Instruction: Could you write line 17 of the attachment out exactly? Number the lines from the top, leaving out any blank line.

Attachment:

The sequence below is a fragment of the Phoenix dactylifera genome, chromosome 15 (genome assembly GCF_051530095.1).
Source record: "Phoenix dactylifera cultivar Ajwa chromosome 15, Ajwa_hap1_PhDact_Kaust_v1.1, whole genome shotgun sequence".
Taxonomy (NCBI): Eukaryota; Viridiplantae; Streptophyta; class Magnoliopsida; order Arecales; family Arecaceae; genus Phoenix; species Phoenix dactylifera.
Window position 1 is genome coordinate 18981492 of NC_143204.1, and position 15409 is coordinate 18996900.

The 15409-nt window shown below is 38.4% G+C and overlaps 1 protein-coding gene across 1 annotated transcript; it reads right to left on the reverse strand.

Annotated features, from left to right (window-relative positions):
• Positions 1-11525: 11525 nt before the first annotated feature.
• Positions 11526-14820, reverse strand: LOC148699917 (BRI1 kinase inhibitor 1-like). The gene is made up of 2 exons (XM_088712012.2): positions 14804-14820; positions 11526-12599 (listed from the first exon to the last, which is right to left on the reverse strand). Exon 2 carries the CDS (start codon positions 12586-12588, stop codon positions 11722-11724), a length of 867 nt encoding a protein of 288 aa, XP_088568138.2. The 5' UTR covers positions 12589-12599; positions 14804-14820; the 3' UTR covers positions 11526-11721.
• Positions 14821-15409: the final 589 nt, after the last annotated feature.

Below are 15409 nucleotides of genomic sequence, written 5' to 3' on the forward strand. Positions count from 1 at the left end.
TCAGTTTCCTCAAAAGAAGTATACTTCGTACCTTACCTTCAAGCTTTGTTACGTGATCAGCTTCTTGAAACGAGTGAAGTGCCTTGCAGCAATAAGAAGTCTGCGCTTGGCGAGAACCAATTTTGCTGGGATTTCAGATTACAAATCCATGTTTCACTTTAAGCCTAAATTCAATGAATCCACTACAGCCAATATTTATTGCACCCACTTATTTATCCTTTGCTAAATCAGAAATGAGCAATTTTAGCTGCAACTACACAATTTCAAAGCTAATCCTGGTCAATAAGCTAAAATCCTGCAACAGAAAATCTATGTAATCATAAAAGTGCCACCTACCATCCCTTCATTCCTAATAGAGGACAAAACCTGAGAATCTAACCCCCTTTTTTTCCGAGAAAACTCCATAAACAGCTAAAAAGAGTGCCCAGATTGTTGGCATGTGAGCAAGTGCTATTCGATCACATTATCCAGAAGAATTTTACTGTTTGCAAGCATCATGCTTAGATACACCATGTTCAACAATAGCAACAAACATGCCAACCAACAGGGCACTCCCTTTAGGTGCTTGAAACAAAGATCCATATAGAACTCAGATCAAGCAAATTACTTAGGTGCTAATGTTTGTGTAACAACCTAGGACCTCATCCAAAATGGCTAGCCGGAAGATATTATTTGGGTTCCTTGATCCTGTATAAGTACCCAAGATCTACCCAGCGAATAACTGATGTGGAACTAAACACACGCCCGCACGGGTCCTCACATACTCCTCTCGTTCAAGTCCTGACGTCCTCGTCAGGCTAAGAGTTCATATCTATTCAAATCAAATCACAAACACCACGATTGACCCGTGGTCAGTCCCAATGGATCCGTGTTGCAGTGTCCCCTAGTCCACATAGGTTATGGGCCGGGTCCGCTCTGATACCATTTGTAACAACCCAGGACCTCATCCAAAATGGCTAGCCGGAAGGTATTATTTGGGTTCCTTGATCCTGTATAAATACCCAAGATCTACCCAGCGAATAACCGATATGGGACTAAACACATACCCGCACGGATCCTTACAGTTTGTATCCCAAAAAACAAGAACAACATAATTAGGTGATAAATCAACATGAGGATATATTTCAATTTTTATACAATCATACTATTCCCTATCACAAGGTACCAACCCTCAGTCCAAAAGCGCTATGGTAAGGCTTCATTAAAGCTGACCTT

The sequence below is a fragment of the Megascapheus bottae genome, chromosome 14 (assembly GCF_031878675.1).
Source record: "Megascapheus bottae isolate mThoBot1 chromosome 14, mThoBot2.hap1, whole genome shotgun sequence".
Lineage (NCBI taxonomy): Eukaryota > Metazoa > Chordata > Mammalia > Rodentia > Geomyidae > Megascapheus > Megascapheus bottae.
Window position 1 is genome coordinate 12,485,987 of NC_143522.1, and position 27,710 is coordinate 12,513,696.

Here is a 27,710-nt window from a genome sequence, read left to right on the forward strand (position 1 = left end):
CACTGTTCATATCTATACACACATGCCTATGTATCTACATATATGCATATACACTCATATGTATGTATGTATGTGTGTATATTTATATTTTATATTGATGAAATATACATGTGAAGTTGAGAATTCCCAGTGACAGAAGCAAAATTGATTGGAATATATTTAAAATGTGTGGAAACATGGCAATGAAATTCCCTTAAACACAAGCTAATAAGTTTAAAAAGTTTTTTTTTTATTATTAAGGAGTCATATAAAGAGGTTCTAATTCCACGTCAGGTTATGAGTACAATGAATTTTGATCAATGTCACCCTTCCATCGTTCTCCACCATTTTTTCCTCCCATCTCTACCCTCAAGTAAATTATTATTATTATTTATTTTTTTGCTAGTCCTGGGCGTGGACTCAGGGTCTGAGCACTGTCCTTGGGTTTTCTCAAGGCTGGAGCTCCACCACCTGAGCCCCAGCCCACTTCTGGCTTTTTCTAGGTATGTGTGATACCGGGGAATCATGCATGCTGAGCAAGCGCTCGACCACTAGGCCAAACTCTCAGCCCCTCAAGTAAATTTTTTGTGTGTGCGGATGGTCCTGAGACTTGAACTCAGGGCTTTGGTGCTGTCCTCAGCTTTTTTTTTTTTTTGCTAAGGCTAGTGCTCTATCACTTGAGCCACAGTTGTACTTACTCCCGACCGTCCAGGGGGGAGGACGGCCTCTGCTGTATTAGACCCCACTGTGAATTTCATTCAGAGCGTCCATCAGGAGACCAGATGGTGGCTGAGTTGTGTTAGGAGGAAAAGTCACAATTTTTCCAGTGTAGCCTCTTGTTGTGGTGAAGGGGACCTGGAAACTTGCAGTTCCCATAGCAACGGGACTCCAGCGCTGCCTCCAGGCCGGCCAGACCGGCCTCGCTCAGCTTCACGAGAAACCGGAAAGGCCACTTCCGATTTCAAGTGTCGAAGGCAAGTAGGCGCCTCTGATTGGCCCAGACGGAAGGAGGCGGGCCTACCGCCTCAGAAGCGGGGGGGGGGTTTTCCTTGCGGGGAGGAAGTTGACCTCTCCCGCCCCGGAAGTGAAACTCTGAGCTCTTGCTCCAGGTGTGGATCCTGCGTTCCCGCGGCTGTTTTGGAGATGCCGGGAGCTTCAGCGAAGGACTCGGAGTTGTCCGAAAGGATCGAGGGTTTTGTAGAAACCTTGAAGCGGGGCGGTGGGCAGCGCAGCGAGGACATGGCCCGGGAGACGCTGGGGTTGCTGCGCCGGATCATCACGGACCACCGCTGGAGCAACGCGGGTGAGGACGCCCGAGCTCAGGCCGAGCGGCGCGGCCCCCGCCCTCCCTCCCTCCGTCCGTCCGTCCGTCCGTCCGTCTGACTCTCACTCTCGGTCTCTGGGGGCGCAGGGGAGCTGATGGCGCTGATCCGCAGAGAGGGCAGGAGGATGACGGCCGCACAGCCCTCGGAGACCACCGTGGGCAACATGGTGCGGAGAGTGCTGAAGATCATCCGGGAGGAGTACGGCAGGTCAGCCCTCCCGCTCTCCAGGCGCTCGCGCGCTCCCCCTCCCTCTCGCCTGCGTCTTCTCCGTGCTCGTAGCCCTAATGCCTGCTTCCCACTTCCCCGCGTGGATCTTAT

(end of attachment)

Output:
CACTGTTCATATCTATACACACATGCCTATGTATCTACATATATGCATATACACTCATATGTATGTATGTATGTGTGTATATTTATATTTTATATTGATGAAATATACATGTGAAGTTGAGAATTCCCAGTGACAGAAGCAAAATTGATTGGAATATATTTAAAATGTGTGGAAACATGGCAATGAAATTCCCTTAAACACAAGCTAATAAGTTTAAAAAGTTTTTTTTTTATTATTAAGGAGTCATATAAAGAGGTTCTAATTCCACGTCAGGTTATGAGTACAATGAATTTTGATCAATGTCACCCTTCCATCGTTCTCCACCATTTTTTCCTCCCATCTCTACCCTCAAGTAAATTATTATTATTATTTATTTTTTTGCTAGTCCTGGGCGTGGACTCAGGGTCTGAGCACTGTCCTTGGGTTTTCTCAAGGCTGGAGCTCCACCACCTGAGCCCCAGCCCACTTCTGGCTTTTTCTAGGTATGTGTGATACCGGGGAATCATGCATGCTGAGCAAGCGCTCGACCACTAGGCCAAACTCTCAGCCCCTCAAGTAAATTTTTTGTGTGTGCGGATGGTCCTGAGACTTGAACTCAGGGCTTTGGTGCTGTCCTCAGCTTTTTTTTTTTTTTGCTAAGGCTAGTGCTCTATCACTTGAGCCACAGTTGTACTTACTCCCGACCGTCCAGGGGGGAGGACGGCCTCTGCTGTATTAGACCCCACTGTGAATTTCATTCAGAGCGTCCATCAGGAGACCAGATGGTGGCTGAGTTGTGTTAGGAGGAAAAGTCACAATTTTTCCAGTGTAGCCTCTTGTTGTGGTGAAGGGGACCTGGAAACTTGCAGTTCCCATAGCAACGGGACTCCAGCGCTGCCTCCAGGCCGGCCAGACCGGCCTCGCTCAGCTTCACGAGAAACCGGAAAGGCCACTTCCGATTTCAAGTGTCGAAGGCAAGTAGGCGCCTCTGATTGGCCCAGACGGAAGGAGGCGGGCCTACCGCCTCAGAAGCGGGGGGGGGGTTTTCCTTGCGGGGAGGAAGTTGACCTCTCCCGCCCCGGAAGTGAAACTCTGAGCTCTTGCTCCAGGTGTGGATCCTGCGTTCCCGCGGCTGTTTTGGAGATGCCGGGAGCTTCAGCGAAGGACTCGGAGTTGTCCGAAAGGATCGAGGGTTTTGTAGAAACCTTGAAGCGGGGCGGTGGGCAGCGCAGCGAGGACATGGCCCGGGAGACGCTGGGGTTGCTGCGCCGGATCATCACGGACCACCGCTGGAGCAACGCGGGTGAGGACGCCCGAGCTCAGGCCGAGCGGCGCGGCCCCCGCCCTCCCTCCCTCCGTCCGTCCGTCCGTCCGTCCGTCTGACTCTCACTCTCGGTCTCTGGGGGCGCAGGGGAGCTGATGGCGCTGATCCGCAGAGAGGGCAGGAGGATGACGGCCGCACAGCCCTCGGAGACCACCGTGGGCAACATGGTGCGGAGAGTGCTGAAGATCATCCGGGAGGAGTACGGCAGGTCAGCCCTCCCGCTCTCCAGGCGCTCGCGCGCTCCCCCTCCCTCTCGCCTGCGTCTTCTCCGTGCTCGTAGCCCTAATGCCTGCTTCCCACTTCCCCGCGTGGATCTTAT